Marvin Bell (1990)
He thought he saw a long way off the ocean
cresting and falling, bridging the continents,
carrying the whole sound of human laughter
and moans—especially moans, in the mud of misery—
but what he saw was already diluted, evaporating,
and what he felt were his teeth grinding
and the bubbles of saliva that broke on his tongue.
He was doomed to be a victim of himself.
He thought he saw, in the future, numberless, cavernous
burials—the outcome of plagues, of wars,
of natural disasters created by human beings—
and what he felt was the normal weakness displayed
by droopy eyes and muscles that bleated meekly.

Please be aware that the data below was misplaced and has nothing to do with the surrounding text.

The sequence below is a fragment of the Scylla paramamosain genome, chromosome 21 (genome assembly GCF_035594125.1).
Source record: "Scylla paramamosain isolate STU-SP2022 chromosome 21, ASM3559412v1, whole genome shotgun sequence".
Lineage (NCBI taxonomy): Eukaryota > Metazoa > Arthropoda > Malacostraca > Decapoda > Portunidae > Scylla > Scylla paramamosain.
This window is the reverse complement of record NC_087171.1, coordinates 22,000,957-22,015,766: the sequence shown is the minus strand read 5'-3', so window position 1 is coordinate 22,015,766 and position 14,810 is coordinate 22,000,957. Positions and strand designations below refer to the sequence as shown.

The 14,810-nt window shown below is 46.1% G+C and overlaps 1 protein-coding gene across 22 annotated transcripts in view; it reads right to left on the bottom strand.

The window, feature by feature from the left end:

He thought he saw from Earth up to the stars
and from any one moment back to the hour of his birth
when desire produced, in the slush of passionate tides,
a citizen of mud and ash, of lost light and dry beds,
but what he saw was already distorted, moving away,
and what he felt was a sense of loss that so often
he had been at peace in her arms when he did not intend to be.